Whenever someone new to your home, one of the first questions they ask is, “What is WiFi?” Sure, You Can Tell Them, But Can You know? To be honest, I don’t. If you’re like me, you have some complicated WiFi name and password combo on the bottom of your router you need to consult every now and then.needed. Luckily, there’s an easy way to step up your WiFi sharing game without needing to change passwords or commit anything to memory.
Of course, the situation is not as bad as it used to be. If you and your guests both have iPhones, you can share your network credentials with a single tap. That said, to start that process, your friend must first select your WiFi network from the list, And They need to be a contact in your phone, adding extra steps to what could be a seamless setup.
On the Android side, you can share your Wi-Fi password using the built-in QR code. again, more convenient than in the past, but there’s room for improvement. You shouldn’t need to attend when guests want to jump on the WiFi.
How NFC Can Improve WiFi Password Sharing
In 2022, the solution for sharing WiFi passwords comes in NFC as soon as possible. You probably use NFC (Near Field Communication) often, as it is the main technology behind mobile payments (such as Apple Pay, Android Pay or Samsung Pay). When you hover your smartphone over a POS terminal, your phone’s NFC chip communicates with the NFC chip in the terminal, and handles the payment process from there.
The Same Intuitive Technique Can Be Yours for a variety of use cases. But in this particular case, we are going to focus on using it for WiFi sharing. Just as you scan an NFC tag to pay for your morning coffee, you can scan an NFC tag to instantly connect to a current WiFi network. That way, you can place the NFC tag in a convenient spot, like your entryway, and direct guests to wave their phones at it to connect to WiFi, no password required.
While it may seem like something reserved for businesses or corporate environments, NFC itself is a very accessible and affordable technology. You can pick up NFC tags In packs of 10, 30, 50, or 100, for as little as 28 cents a tag.
The only issue is: While you can set up NFC tags from any smartphone, so far only Android devices can connect to NFC tags over WiFi. While iPhones obviously have NFC, iOS won’t let you connect to WiFi directly from one. Since This Hack Works, It’s Also A Splurge So Good on AndroidBut there is a way to make things easier for everyone.
How to Share Your Wi-Fi Password with NFC
Setting up a tag is very easy. As demonstrated by TikTok creator b_turn50All you need is the free NFC Tool app iphone either Android, Open the app, tap Write, then tap Add Record. Scroll down and tap on “Wi-Fi network”. Here, tap “Edit” under Authentication and choose the encryption type of your WiFi (most connections are WPA/WPA2-Personal). Now, enter the name of your WiFi network under “SSID” and the password under “Password”, then tap “OK”.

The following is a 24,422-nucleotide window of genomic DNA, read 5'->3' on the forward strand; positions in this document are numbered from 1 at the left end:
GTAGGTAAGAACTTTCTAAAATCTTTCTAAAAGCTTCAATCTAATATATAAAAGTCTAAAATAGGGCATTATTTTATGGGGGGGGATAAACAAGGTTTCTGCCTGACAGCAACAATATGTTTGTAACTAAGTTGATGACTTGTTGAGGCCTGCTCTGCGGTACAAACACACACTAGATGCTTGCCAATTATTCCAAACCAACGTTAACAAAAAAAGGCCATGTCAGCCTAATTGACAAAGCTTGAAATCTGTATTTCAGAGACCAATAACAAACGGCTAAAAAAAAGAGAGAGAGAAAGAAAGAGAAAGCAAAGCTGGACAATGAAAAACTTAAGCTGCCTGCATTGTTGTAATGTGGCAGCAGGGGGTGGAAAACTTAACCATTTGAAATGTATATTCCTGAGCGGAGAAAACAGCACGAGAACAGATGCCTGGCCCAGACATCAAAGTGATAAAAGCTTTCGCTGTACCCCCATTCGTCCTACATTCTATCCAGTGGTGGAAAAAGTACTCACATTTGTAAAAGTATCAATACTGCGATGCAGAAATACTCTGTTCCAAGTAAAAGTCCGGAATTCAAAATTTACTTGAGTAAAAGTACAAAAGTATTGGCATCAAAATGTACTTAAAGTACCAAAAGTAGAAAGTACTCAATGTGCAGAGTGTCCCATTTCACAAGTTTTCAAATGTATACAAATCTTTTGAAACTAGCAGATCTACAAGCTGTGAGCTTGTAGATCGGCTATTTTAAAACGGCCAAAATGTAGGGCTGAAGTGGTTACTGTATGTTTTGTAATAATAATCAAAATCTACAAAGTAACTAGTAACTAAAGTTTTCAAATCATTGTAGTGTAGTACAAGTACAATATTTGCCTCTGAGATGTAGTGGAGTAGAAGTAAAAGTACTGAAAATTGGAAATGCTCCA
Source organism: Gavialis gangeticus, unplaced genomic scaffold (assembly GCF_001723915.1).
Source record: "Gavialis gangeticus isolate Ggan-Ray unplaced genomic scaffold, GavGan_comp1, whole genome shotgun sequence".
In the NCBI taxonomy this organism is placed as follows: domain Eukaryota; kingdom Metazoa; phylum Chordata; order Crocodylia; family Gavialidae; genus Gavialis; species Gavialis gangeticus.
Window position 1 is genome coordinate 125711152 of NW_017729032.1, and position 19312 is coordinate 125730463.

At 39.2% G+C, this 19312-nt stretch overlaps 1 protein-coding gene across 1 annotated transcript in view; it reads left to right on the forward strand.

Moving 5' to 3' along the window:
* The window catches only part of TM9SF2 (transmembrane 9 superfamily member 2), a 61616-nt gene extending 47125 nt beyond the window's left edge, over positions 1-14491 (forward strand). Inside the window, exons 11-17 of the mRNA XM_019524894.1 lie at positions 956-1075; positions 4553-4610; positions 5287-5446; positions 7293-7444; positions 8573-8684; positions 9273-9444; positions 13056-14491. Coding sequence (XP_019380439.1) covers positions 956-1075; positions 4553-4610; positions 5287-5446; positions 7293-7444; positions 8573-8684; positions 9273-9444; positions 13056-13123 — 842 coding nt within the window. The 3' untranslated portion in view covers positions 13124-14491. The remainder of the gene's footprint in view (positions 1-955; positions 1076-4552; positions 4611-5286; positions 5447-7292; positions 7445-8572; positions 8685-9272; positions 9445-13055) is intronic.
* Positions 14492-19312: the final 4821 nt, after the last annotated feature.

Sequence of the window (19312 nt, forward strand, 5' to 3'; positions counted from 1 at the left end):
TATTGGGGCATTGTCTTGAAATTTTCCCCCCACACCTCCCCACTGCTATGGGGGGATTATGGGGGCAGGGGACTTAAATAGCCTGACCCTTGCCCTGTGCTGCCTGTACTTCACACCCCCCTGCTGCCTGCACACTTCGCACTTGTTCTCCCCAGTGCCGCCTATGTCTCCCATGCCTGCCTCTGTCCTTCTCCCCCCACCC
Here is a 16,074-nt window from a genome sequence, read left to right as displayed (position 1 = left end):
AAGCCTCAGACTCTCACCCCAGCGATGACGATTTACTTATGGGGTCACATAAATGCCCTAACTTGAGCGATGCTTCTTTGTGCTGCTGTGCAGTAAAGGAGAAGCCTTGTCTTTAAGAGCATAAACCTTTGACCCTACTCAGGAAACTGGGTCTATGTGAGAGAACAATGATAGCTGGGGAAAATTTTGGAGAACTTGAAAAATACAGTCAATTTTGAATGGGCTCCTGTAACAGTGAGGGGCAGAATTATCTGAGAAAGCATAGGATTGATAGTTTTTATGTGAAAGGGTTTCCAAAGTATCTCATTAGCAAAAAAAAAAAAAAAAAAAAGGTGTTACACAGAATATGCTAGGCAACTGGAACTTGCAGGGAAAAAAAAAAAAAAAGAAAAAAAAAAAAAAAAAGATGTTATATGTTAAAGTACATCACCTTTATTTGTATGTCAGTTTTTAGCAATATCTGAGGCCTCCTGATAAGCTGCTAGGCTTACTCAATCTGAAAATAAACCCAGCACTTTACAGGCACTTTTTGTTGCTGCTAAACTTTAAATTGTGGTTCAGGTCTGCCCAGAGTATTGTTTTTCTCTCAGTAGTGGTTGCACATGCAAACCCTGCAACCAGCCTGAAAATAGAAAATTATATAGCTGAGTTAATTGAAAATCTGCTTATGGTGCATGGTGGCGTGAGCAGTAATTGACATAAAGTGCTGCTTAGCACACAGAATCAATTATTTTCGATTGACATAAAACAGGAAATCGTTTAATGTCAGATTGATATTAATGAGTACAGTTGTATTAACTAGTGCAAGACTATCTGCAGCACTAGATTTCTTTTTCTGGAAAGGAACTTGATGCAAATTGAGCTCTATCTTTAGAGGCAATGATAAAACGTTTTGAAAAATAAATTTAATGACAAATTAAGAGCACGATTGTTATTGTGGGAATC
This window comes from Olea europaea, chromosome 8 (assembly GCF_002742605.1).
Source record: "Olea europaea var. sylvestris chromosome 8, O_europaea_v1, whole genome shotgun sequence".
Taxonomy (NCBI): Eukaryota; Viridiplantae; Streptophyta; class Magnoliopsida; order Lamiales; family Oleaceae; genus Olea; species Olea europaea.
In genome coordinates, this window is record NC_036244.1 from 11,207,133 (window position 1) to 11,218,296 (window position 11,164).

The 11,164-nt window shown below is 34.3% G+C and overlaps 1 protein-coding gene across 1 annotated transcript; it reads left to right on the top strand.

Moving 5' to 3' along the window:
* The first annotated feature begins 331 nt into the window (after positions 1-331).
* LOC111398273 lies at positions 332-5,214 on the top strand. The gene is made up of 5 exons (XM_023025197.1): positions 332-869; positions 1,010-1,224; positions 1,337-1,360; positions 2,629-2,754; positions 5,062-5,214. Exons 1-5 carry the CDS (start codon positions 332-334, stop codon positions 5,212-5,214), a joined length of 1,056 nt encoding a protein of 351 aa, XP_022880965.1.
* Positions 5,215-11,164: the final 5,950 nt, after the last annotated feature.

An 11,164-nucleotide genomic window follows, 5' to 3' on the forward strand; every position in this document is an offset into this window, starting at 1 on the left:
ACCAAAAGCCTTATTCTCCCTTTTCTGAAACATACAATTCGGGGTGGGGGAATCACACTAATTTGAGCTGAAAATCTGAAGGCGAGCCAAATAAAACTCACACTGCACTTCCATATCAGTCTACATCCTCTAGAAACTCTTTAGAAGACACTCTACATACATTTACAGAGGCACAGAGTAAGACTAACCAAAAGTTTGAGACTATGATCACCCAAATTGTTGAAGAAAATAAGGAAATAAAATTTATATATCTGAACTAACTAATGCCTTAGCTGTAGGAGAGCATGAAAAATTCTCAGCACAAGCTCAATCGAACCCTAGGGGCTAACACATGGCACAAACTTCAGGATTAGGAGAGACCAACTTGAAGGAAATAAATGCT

Now, tap “Write.” When prompted, scan a blank NFC tag and the app will write your data to the tag. From here, the tag is set up to share on any Android device. Your guest just has to wave their Android over the tag, and they’ll be asked to connect to WiFi without having to enter a password.
However, that leaves out your iPhone friends, of whom you probably have a lot. While you can leave your WiFi credentials on a note next to the NFC tag, there are more creative and technical ways to go about it.
Add a Digital Note to an NFC Tag
One thing to try, if you have an Apple device, is adding a digital note to your NFC tag that iPhone friends can access when they scan the tag. That way, they’ll still see the credentials, even if it’s less convenient than on Android.
First, open the Apple Notes app, then type in your Wi-Fi credentials here. You can title it something like “My WiFi” with your WiFi name and password listed below. Now, tap the Share icon , tap “Collaborate,” then, under “Who can access,” select “Anyone with the link.” Go back, then select “Copy Link”.
Now, go back to your NFC device setup. Select “Add Record,” tap “URL/URI,” then paste your iCloud link in the text box. Select “OK,” then make sure “URL/URI” is below “Wi-Fi Network” in the list of actions, so it only appears if the first action fails. Now, write that process in your NFC tag.
That combination should have these results: Your Android friends will scan the tag and see the option to connect to WiFi, while your iPhone friends will be prevented from doing so, instead prompted with a link to launch the note.
Create a QR code with your WiFi credentials
While iPhones are not able to connect directly to WiFi networks via NFC, they Huh Can be done through QR code. As such, you can create a QR code with your WiFi credentials, print it, and place it on an NFC tag. This way, iPhones users can scan the code, and Android users can have their choice: scan the code, or, save time and just move your phone close to the code/tag and have the WiFi pick up right away.
Any QR code generator will do, but whether you choose a website or app, choose one with a good reputation. you can try Bitly’s QR code generator, For example. Here, setup is the same as for NFC tags: Enter your network name, password, and encryption type, then hit “Download” to save the code to your computer. Now, print it out, and put it wherever you want.